We would go to the Crawford Collection, unroll a Tang Dynasty seventh-century scroll, which looked like it was made yesterday, so contemporary, so fresh. … There’s that point of looking at it where it unfolds into a cinematic form that really made me think about making panoramas myself because I was photographing the landscape.She began to use, and became a master of, the elongated rectangle of a 7x17 “banquet camera,” which she felt offered a different conception of space and time. (The artist David Hockney has spoken at length about the superiority of the painted scroll in visually defining space and time as we actually experience it.) To pay the bills, Conner got a job at the United Nations, and stayed for 13 years. “It completely changed my perception of the world, because all of a sudden I was in the world, not just in New York but surrounded by people from all over. I tried to tell their stories through photography.” The month she began work at the UN, the Taiwanese were replaced by the Red Chinese, a momentous change that affected Conner profoundly and planted the seed of her 30-year romance with China. Conner is primarily interested in using photography to reveal landscape as a canvas of culture, and as site-specific history. Her pictures of cities and rural vistas hold layers of detail that contain a multitude of marks and signs of the past and the people who have lived there. They are not sharp, high-contrast images, but often have a gossamer quality that rewards lingering inspection (and may not be best served in our video). Conner calls it “looking into the past while standing in the present.” Conner’s work is replete with the contrasts between serenity in nature (from rugged mountains to flower-laden ponds) and urban dynamism (construction sites, busy streets). Both contain flux, at different velocities, but retain their respective claims on historical narrative, and on the humanity of place. Conner is not a photojournalist methodically finding art in the typologies of Chinese life, like Michael Wolf. She’s an artist who intuitively shoots what she often refers to as “gifts” that illuminate her and, through her, us. At times the atmospherics of her pictures are heightened by figures blurred by protracted exposures. Her black-and-white platinum prints are of an ethereal aesthetic that transforms even the most pedestrian scene into subjective reveries.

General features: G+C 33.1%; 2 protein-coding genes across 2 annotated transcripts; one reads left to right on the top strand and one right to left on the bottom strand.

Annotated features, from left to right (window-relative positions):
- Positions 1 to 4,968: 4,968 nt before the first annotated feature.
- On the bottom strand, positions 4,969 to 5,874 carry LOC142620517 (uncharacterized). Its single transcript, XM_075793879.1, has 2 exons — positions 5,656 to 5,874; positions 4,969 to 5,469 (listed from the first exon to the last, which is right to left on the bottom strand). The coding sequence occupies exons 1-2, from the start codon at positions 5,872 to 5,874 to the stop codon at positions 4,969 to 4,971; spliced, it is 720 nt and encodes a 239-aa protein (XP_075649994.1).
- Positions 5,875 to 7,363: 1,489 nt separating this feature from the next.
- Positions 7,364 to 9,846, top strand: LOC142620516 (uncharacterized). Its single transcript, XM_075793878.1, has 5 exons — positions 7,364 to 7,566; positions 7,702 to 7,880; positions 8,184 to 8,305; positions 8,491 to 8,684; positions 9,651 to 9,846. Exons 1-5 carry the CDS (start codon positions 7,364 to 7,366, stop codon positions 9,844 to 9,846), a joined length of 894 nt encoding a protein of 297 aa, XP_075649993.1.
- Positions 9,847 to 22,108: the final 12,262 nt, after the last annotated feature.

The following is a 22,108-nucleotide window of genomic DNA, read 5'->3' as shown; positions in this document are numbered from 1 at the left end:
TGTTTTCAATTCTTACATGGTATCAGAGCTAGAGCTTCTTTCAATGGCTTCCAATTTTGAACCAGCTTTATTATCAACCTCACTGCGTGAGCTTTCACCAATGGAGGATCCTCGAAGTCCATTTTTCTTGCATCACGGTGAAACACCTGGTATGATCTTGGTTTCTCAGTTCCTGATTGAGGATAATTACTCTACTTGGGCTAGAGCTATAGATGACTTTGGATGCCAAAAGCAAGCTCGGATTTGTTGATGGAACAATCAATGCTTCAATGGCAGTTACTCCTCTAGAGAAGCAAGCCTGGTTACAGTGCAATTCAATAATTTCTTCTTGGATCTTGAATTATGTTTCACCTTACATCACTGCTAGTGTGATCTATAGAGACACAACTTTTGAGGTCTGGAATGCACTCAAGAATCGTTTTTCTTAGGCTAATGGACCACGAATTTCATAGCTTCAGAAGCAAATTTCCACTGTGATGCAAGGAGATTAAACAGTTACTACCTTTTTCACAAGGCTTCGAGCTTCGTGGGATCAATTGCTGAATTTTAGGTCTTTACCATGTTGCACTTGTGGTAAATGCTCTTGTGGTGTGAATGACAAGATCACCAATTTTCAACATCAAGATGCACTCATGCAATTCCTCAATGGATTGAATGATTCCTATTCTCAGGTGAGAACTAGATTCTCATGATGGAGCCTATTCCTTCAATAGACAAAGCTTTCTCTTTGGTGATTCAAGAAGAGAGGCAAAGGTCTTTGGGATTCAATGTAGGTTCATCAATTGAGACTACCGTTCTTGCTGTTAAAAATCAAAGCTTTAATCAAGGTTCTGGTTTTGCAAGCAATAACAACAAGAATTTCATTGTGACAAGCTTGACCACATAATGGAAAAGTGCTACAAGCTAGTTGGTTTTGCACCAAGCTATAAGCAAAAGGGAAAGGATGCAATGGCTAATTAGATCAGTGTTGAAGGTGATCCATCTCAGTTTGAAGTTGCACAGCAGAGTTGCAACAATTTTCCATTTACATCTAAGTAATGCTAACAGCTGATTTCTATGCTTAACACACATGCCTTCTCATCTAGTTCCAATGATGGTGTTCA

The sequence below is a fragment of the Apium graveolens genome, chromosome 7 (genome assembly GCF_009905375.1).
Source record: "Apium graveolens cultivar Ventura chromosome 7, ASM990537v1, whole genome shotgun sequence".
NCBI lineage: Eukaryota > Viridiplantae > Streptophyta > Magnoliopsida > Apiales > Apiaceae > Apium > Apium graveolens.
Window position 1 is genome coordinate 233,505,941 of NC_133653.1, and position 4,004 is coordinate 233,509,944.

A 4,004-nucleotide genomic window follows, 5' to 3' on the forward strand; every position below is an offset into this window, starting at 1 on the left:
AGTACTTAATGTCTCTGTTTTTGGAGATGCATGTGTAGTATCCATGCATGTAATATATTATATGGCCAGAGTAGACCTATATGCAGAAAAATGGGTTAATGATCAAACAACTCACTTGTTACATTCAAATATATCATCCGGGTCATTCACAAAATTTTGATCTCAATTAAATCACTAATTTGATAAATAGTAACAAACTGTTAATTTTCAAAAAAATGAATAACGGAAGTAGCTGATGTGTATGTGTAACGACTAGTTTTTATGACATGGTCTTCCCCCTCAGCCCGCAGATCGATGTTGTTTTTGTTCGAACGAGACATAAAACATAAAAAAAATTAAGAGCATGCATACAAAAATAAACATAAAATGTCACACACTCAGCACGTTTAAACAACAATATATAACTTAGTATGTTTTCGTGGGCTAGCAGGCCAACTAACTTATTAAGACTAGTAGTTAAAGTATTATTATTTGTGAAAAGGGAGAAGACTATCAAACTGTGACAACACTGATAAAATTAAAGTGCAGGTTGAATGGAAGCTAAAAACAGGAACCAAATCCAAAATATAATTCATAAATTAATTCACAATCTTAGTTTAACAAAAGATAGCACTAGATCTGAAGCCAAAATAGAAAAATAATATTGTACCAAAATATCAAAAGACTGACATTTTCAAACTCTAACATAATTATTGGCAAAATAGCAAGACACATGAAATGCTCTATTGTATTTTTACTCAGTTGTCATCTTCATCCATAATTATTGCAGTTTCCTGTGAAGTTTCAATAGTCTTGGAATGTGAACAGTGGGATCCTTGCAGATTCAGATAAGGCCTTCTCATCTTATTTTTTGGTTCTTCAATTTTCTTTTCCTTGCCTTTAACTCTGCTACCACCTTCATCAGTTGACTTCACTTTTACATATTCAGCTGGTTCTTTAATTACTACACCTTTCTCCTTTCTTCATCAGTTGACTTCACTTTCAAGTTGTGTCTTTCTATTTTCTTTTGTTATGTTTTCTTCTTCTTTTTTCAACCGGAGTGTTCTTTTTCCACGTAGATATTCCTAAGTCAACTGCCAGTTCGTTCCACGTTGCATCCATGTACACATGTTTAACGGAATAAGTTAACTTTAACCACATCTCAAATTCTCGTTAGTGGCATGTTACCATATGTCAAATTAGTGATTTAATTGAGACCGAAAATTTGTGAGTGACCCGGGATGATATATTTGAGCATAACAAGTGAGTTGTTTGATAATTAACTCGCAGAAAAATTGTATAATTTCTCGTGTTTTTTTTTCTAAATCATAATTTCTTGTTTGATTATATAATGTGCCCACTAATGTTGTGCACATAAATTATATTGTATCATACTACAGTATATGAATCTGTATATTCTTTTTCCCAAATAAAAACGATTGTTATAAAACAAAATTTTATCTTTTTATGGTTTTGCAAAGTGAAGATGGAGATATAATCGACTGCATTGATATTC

My photographs are taken from real life but I feel that they’re fiction because they have to do with my point of view and my understanding of the thing I’m looking at. I’m trying to draw this larger portrait of China, but it’s not completely historically based. You have to deal with the fact of the thing in front of you and the light that you’re given; the fiction is in the selection, in what not to include.Lois Conner’s most recent book is Beijing: Contemporary and Imperial, in collaboration with Geremie R. Barmé (Princeton Architectural Press, NY). Her next book, American Trees (Princeton Architectural Press) will be released in Winter 2015. Her solo exhibition “Chinese Portraits” opens September 2015 at M97 Gallery in Shanghai.
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